Ayurvedic health and healing encompass a holistic approach that includes nutrition, lifestyle patterns and other individualized factors. By following Ayurvedic principles, individuals can enhance their overall well-being and strive for a harmonious existence. The approach of Ayurvedic herbal smoking is distinct and unique. However, it is important to note that the inhalation of smoke is not meant for addiction. Instead, it showcases the combination of fire and air elements, possessing delicate and microscopic features referred to as Sookshma in Ayurveda. These features aid in the rapid delivery of phytochemicals and medications throughout the head and neck area, utilizing various channels. Ancient classical texts describe dhumapana as an Ayurvedic detoxification procedure known as nasya, where medications are administered in the form of smoke. This implies that dhumapana involves the inhalation of medicinal smoke which can be achieved through dried dhum-sticks, burning medicinal plants in a copper vessel, or rolling herbs in leaves. However, as time has passed and modernization has taken place, the methods of inhaling herbs and mushrooms have evolved according to lifestyle changes. Today, they are employed in the form of roll-up joints, chillums, vapors and smoking pipes, all done in a systematic and scientific manner. Now, let’s delve deeper into the ancient practices of dhumapana.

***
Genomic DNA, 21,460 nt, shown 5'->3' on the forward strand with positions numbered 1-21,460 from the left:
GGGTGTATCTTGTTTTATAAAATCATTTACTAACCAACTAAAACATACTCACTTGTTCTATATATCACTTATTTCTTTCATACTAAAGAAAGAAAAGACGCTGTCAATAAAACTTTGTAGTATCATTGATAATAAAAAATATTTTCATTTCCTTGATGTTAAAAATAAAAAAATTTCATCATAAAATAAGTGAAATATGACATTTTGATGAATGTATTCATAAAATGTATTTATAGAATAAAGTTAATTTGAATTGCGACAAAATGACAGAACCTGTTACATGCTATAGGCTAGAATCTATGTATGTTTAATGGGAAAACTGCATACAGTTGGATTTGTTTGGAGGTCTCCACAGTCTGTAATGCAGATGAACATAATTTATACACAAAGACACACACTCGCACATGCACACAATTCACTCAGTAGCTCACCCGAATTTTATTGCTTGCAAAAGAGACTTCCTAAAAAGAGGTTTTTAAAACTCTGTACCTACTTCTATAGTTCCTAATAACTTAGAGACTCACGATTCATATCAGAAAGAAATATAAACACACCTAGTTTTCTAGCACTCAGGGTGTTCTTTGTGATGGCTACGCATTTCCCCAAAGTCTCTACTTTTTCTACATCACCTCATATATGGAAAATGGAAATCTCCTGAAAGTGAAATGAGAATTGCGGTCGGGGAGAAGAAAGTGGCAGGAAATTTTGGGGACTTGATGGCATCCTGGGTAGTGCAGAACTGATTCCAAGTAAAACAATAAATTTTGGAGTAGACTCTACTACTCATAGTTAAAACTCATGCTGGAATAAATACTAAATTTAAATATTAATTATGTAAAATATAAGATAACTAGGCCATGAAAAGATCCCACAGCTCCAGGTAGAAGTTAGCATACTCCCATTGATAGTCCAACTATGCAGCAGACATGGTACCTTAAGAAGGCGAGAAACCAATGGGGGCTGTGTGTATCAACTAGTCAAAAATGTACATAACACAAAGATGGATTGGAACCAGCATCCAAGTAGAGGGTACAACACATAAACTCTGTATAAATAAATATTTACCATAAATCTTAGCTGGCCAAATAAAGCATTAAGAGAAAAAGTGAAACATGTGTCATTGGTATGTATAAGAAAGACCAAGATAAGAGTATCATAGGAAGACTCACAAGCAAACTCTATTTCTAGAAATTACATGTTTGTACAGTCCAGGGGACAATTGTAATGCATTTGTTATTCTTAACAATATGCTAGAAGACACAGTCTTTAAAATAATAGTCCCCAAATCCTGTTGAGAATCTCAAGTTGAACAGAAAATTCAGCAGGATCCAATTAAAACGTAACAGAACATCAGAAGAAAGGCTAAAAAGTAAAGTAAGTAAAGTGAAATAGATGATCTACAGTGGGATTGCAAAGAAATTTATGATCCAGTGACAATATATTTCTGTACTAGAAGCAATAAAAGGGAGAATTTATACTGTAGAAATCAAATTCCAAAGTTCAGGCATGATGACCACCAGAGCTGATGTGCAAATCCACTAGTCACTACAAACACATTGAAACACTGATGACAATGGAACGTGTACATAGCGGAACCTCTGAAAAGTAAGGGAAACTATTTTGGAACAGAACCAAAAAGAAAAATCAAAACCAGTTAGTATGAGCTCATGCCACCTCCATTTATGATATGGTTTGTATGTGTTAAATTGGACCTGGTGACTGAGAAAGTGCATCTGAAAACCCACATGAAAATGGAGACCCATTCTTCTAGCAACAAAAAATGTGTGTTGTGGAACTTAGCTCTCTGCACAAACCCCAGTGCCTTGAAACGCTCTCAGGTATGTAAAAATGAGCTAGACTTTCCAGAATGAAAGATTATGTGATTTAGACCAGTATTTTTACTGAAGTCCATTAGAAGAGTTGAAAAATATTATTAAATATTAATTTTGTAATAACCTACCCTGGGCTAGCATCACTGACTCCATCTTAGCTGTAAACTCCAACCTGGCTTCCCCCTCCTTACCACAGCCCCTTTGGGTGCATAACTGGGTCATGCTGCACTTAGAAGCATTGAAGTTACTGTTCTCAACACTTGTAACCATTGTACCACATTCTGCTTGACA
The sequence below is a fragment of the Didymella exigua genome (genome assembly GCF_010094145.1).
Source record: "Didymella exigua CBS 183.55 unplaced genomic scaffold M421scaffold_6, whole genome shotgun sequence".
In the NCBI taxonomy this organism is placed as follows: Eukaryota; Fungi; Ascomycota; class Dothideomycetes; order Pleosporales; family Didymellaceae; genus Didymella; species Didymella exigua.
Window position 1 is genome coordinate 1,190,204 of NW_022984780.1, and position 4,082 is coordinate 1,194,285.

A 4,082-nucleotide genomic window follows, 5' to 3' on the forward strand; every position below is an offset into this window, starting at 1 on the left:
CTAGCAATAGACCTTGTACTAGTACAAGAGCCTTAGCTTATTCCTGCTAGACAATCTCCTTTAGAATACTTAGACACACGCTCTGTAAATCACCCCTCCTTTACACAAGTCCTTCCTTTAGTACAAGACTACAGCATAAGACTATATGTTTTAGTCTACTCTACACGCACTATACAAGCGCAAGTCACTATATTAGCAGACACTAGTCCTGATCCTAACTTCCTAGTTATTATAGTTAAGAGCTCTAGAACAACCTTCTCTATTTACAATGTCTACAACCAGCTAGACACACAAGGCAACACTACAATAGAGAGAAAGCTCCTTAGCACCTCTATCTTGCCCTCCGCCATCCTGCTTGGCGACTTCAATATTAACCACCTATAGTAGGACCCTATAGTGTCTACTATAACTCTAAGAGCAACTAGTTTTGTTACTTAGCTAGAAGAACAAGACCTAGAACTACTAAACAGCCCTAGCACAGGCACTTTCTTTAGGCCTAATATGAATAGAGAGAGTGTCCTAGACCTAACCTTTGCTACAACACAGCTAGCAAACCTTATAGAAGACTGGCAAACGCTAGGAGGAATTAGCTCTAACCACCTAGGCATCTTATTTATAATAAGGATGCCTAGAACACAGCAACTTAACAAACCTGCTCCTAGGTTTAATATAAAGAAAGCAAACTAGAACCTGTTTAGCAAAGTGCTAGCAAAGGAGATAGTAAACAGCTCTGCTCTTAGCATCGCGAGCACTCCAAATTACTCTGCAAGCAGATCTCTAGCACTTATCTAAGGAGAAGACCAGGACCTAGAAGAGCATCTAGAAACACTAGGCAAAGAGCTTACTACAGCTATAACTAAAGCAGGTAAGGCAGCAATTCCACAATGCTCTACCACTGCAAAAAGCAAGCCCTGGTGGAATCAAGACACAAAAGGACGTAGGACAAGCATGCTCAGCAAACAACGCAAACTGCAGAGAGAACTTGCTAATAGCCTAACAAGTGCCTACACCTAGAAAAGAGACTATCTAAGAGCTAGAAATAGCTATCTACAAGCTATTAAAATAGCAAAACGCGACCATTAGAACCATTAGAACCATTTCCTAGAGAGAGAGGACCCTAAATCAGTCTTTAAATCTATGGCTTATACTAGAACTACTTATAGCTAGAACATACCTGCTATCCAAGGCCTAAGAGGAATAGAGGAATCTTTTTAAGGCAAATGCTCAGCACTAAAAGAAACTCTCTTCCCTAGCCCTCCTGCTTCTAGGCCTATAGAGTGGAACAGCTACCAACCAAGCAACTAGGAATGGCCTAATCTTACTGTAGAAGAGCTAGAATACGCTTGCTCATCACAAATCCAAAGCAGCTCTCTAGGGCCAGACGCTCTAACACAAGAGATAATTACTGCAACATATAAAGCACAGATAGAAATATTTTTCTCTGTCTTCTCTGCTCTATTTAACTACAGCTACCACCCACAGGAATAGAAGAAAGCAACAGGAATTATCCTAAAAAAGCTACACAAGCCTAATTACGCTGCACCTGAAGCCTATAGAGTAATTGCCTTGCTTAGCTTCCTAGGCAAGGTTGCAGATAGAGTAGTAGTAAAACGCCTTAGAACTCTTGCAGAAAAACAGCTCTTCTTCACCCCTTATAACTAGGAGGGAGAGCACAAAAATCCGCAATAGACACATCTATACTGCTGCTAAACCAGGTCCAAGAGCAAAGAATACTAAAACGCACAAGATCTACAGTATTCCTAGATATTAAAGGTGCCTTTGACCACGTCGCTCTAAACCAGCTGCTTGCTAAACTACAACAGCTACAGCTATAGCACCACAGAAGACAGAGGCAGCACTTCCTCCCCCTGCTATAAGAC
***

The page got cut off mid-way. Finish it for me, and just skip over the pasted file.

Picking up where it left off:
Dhumavati (smoking sticks): These sticks are crafted from essential herbs, flowers, and mushrooms and are commonly used during fire ceremonies. The preparation methods for these sticks vary depending on the type of dhumapana. For instance, in the Prayogika/Shaman Dhumapana, a 10 to 11-inch piece of sharakanda (a type of grass stick) is soaked in water for an entire day and night. It is then wrapped in silk cloth and covered with the prescribed herb paste. After drying in the shade, the sharakanda is removed. According to the Ayurvedic classic Ashtanga Hridayam, the stick’s thickness should be equivalent to the thumb. It is recommended to apply a total of 5 layers over the sharakanda, allowing each layer to dry completely. Finally, desi ghee is spread on top. The stick is inserted into the basal opening of the instrument, and the outer end is lit to produce smoke. Various herbs and functional mushrooms such as Clitoria ternatea (white variety), Jyotishmati, Orpiment, Agaru, Kedar Patti, Neel kanthi, Mesima, among others are utilized to eliminate doshas from the head to the neck.